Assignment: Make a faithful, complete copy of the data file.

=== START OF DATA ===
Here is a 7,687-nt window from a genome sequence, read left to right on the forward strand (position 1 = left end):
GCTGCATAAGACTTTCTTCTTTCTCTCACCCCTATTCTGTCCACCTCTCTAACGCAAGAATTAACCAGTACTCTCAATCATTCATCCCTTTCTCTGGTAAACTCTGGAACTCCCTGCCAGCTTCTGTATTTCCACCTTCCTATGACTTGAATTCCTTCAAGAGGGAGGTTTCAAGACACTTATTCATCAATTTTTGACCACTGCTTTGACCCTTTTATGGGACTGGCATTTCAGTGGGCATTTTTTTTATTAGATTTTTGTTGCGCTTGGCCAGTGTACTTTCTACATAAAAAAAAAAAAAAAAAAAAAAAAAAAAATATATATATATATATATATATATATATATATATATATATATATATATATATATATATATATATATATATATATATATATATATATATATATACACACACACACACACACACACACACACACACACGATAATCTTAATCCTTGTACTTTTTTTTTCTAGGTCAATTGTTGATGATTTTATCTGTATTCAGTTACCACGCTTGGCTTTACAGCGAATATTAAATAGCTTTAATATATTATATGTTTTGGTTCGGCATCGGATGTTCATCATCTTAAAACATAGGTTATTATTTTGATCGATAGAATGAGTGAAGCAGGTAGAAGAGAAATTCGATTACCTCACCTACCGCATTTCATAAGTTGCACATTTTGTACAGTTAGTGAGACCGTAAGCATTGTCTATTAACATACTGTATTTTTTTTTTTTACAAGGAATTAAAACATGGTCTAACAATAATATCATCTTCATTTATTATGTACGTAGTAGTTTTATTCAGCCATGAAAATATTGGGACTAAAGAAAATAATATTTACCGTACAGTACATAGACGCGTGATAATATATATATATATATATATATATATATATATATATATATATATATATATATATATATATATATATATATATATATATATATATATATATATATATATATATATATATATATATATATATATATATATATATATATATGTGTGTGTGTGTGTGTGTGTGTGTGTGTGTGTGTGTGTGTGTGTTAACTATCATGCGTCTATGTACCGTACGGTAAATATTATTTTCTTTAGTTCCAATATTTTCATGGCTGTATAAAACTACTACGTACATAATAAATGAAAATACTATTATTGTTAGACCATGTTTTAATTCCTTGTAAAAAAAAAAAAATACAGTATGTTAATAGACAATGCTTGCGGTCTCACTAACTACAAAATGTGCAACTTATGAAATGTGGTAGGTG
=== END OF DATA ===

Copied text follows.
Here is a 7,687-nt window from a genome sequence, read left to right on the forward strand (position 1 = left end):
GCTGCATAAGACTTTCTTCTTTCTCTCACCCCTATTCTGTCCACCTCTCTAACGCAAGAATTAACCAGTACTCTCAATCATTCATCCCTTTCTCTGGTAAACTCTGGAACTCCCTGCCAGCTTCTGTATTTCCACCTTCCTATGACTTGAATTCCTTCAAGAGGGAGGTTTCAAGACACTTATTCATCAATTTTTGACCACTGCTTTGACCCTTTTATGGGACTGGCATTTCAGTGGGCATTTTTTTTATTAGATTTTTGTTGCGCTTGGCCAGTGTACTTTCTACATAAAAAAAAAAAAAAAAAAAAAAAAAAAAATATATATATATATATATATATATATATATATATATATATATATATATATATATATATATATATATATATATATATATATATATATATATATACACACACACACACACACACACACACACACACACGATAATCTTAATCCTTGTACTTTTTTTTTCTAGGTCAATTGTTGATGATTTTATCTGTATTCAGTTACCACGCTTGGCTTTACAGCGAATATTAAATAGCTTTAATATATTATATGTTTTGGTTCGGCATCGGATGTTCATCATCTTAAAACATAGGTTATTATTTTGATCGATAGAATGAGTGAAGCAGGTAGAAGAGAAATTCGATTACCTCACCTACCGCATTTCATAAGTTGCACATTTTGTACAGTTAGTGAGACCGTAAGCATTGTCTATTAACATACTGTATTTTTTTTTTTTACAAGGAATTAAAACATGGTCTAACAATAATATCATCTTCATTTATTATGTACGTAGTAGTTTTATTCAGCCATGAAAATATTGGGACTAAAGAAAATAATATTTACCGTACAGTACATAGACGCGTGATAATATATATATATATATATATATATATATATATATATATATATATATATATATATATATATATATATATATATATATATATATATATATATATATATATATATATATATATATATATATATATATATATATATATATATGTGTGTGTGTGTGTGTGTGTGTGTGTGTGTGTGTGTGTGTGTGTTAACTATCATGCGTCTATGTACCGTACGGTAAATATTATTTTCTTTAGTTCCAATATTTTCATGGCTGTATAAAACTACTACGTACATAATAAATGAAAATACTATTATTGTTAGACCATGTTTTAATTCCTTGTAAAAAAAAAAAAATACAGTATGTTAATAGACAATGCTTGCGGTCTCACTAACTACAAAATGTGCAACTTATGAAATGTGGTAGGTG